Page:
All your Anise Myrtle questions answered!

G'day, fellow foodies! We want to take you on a journey to discover the wonders of Anise Myrtle. This herb is one of the most exciting ingredients to come out of Australia, and we're thrilled to answer some of the most commonly searched questions about it. 

Anise myrtle is an incredible ingredient that's full of flavor and health benefits. It's unique to Australia, and it's a fantastic addition to any foodie's pantry. So, give it a go, and discover the wonders of anise myrtle today!

Warndu Australian Native Food | Anise Myrtle

What is anise myrtle?

Well, it's a herb that's native to the subtropical rainforests of eastern Australia. The leaves of this evergreen shrub have a delicious, sweet, and licorice-like flavor that's sure to tantalize your taste buds. Anise myrtle has been used by Indigenous Australians for thousands of years, mainly for medicinal purposes. But nowadays, we're using it in our teas, desserts, and savory dishes, and the results are mind-blowing!

Where does anise myrtle come from?

It's grown in the undergrowth of eucalyptus forests, and it's only found in Australia. That's right, folks; we've got a unique ingredient that's exclusive to our beautiful country. Indigenous Australians have used anise myrtle for generations, and now it's our turn to share it with the world.

What is anise myrtle good for?

Oh, boy, where do we start? Well, it turns out anise myrtle is good for a lot of things! This herb is packed with antioxidants, essential oils, and other beneficial compounds that can help boost your immune system, reduce inflammation, and improve digestion. Some studies suggest that anise myrtle may also have anti-cancer properties, but more research is needed to confirm this. One thing we know for sure is that anise myrtle is a delicious way to promote overall health and wellness.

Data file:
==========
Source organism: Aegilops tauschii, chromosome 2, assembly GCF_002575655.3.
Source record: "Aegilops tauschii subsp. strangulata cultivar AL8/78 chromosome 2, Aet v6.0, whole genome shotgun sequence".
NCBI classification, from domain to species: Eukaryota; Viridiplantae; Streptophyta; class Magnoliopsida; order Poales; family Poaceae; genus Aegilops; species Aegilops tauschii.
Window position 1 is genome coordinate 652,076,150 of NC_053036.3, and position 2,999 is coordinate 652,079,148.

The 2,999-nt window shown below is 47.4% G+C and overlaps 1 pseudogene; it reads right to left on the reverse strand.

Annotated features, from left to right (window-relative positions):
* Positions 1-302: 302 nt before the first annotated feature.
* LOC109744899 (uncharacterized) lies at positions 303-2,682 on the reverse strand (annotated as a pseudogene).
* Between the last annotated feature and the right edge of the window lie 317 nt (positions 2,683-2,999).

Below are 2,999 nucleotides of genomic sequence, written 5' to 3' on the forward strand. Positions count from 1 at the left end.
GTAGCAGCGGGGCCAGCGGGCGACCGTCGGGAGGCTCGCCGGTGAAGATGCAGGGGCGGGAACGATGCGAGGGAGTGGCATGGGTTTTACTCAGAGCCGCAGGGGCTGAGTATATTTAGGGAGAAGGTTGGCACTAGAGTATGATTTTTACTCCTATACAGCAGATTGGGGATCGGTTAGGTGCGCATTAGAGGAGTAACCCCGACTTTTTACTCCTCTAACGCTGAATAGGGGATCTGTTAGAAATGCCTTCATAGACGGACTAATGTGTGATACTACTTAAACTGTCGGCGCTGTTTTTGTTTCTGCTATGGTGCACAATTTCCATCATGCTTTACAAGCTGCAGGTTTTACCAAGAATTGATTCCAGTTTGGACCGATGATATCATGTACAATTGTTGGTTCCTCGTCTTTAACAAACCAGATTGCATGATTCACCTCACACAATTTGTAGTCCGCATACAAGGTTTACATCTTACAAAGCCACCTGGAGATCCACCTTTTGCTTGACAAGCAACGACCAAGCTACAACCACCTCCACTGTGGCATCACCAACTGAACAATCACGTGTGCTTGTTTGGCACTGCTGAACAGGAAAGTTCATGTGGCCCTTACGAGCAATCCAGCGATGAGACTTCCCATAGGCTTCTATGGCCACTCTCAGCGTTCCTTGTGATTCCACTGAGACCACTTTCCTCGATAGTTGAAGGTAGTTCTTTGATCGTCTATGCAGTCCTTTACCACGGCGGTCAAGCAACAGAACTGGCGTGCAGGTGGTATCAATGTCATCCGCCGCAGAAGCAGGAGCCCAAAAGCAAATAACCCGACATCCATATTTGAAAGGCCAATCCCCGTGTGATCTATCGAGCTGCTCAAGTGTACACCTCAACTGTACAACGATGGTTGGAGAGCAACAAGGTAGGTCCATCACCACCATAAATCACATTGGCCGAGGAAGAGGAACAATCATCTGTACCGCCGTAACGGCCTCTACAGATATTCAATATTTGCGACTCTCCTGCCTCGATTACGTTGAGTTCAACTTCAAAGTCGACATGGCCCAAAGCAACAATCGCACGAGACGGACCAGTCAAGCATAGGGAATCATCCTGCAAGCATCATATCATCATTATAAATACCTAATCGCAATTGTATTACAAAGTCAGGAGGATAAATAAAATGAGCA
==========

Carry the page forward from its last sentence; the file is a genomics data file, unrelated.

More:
Read more about the health benefits of Anise Myrtle.

What does anise myrtle taste like?

This herb has a unique flavor profile that's hard to describe. It's sweet, slightly spicy, and has a distinct licorice flavor that's not overpowering. Think of it as a cross between fennel and star anise, with a hint of eucalyptus. It's a complex flavor that's sure to tantalize your taste buds!

What does anise myrtle smell like?

Well, the leaves of this herb have a strong aroma that's similar to its taste. They're sweet, spicy, and have a distinct eucalyptus scent that's invigorating. When you crush the leaves, you'll release their essential oils, which is where the flavor and aroma come from.

How can you use anise myrtle in cooking?

The possibilities are endless! You can use it to flavour your tea, cakes, and biscuits or add it to your meat, fish, and vegetable dishes.

And let's not forget its versatility in the kitchen, where it pairs well with other Australian native ingredients like lemon myrtle, wattleseed, and pepperberry.

Now, onto the burning question...

What part of anise myrtle can be eaten?

The answer is simple - the leaves! The leaves of the anise myrtle shrub are the most commonly used part of the plant. They can be used fresh or dried and are often added to teas, cakes, biscuits, and savory dishes. You can also use anise myrtle in seasoning blends or essential oils, which are derived from the leaves.

Get all things Anise Myrtle at Warndu!

Warndu Australian Native Food | Shop all things Anise Myrtle collection

At Warndu, we're big fans of anise myrtle, and we've got a range of products to prove it! We've got loose-leaf tea, seasoning blends, and even essential oil.

And the best part? This month, we're offering a 10% discount on all our anise myrtle products. So, what are you waiting for? Stock up on this amazing herb and start experimenting with its delicious flavour!

Shop the Anise Myrtle range 

Try out our favourite recipes

Warndu Australian Native Food | Anise Myrtle recipes from Warndu

Get a little kick of Anise Myrtle with these great recipe ideas:

And don't forget, you can find more amazing recipes featuring Anise Myrtle in these brilliant books by our very own Rebecca Sullivan: